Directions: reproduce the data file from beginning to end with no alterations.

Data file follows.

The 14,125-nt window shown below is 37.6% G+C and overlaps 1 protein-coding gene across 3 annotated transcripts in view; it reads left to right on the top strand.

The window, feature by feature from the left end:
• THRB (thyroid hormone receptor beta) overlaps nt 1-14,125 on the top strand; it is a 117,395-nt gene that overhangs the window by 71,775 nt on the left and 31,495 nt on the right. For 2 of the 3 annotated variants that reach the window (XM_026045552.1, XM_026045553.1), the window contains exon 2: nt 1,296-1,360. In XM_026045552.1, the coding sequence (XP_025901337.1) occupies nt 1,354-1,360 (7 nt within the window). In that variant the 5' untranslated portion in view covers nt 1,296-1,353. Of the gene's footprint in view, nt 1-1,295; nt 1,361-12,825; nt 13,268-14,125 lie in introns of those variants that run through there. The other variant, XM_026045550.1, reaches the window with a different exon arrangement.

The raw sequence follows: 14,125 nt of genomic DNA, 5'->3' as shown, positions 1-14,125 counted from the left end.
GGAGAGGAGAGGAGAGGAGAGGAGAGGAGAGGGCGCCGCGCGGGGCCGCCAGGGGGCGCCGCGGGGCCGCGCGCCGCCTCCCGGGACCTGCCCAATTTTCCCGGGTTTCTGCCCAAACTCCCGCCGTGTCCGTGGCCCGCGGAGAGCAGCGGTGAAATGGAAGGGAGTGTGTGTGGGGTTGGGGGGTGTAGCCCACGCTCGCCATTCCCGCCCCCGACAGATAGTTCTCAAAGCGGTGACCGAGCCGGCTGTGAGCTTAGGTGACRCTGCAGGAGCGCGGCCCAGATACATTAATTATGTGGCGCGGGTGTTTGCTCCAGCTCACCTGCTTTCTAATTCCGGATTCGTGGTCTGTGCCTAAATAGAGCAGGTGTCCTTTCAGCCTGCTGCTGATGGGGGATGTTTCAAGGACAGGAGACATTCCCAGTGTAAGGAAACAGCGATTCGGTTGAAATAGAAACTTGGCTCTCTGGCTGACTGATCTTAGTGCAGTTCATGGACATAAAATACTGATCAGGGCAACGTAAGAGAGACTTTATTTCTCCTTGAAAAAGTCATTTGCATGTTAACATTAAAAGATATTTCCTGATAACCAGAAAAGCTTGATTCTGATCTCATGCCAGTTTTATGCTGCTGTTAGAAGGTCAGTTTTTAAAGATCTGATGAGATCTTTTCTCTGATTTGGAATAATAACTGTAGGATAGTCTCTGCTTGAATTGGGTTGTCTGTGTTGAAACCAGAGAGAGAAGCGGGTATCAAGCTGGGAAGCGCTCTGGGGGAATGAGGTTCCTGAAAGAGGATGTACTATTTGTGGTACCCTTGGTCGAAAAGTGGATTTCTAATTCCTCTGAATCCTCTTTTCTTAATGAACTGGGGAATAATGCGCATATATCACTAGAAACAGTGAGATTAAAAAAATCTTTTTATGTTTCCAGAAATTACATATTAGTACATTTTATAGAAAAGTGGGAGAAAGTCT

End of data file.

The 14,125-nt window shown below is 37.6% G+C and overlaps 1 protein-coding gene across 3 annotated transcripts in view; it reads left to right on the top strand.

The window, feature by feature from the left end:
• THRB (thyroid hormone receptor beta) overlaps nt 1-14,125 on the top strand; it is a 117,395-nt gene that overhangs the window by 71,775 nt on the left and 31,495 nt on the right. For 2 of the 3 annotated variants that reach the window (XM_026045552.1, XM_026045553.1), the window contains exon 2: nt 1,296-1,360. In XM_026045552.1, the coding sequence (XP_025901337.1) occupies nt 1,354-1,360 (7 nt within the window). In that variant the 5' untranslated portion in view covers nt 1,296-1,353. Of the gene's footprint in view, nt 1-1,295; nt 1,361-12,825; nt 13,268-14,125 lie in introns of those variants that run through there. The other variant, XM_026045550.1, reaches the window with a different exon arrangement.

The raw sequence follows: 14,125 nt of genomic DNA, 5'->3' as shown, positions 1-14,125 counted from the left end.
GGAGAGGAGAGGAGAGGAGAGGAGAGGAGAGGGCGCCGCGCGGGGCCGCCAGGGGGCGCCGCGGGGCCGCGCGCCGCCTCCCGGGACCTGCCCAATTTTCCCGGGTTTCTGCCCAAACTCCCGCCGTGTCCGTGGCCCGCGGAGAGCAGCGGTGAAATGGAAGGGAGTGTGTGTGGGGTTGGGGGGTGTAGCCCACGCTCGCCATTCCCGCCCCCGACAGATAGTTCTCAAAGCGGTGACCGAGCCGGCTGTGAGCTTAGGTGACRCTGCAGGAGCGCGGCCCAGATACATTAATTATGTGGCGCGGGTGTTTGCTCCAGCTCACCTGCTTTCTAATTCCGGATTCGTGGTCTGTGCCTAAATAGAGCAGGTGTCCTTTCAGCCTGCTGCTGATGGGGGATGTTTCAAGGACAGGAGACATTCCCAGTGTAAGGAAACAGCGATTCGGTTGAAATAGAAACTTGGCTCTCTGGCTGACTGATCTTAGTGCAGTTCATGGACATAAAATACTGATCAGGGCAACGTAAGAGAGACTTTATTTCTCCTTGAAAAAGTCATTTGCATGTTAACATTAAAAGATATTTCCTGATAACCAGAAAAGCTTGATTCTGATCTCATGCCAGTTTTATGCTGCTGTTAGAAGGTCAGTTTTTAAAGATCTGATGAGATCTTTTCTCTGATTTGGAATAATAACTGTAGGATAGTCTCTGCTTGAATTGGGTTGTCTGTGTTGAAACCAGAGAGAGAAGCGGGTATCAAGCTGGGAAGCGCTCTGGGGGAATGAGGTTCCTGAAAGAGGATGTACTATTTGTGGTACCCTTGGTCGAAAAGTGGATTTCTAATTCCTCTGAATCCTCTTTTCTTAATGAACTGGGGAATAATGCGCATATATCACTAGAAACAGTGAGATTAAAAAAATCTTTTTATGTTTCCAGAAATTACATATTAGTACATTTTATAGAAAAGTGGGAGAAAGTCT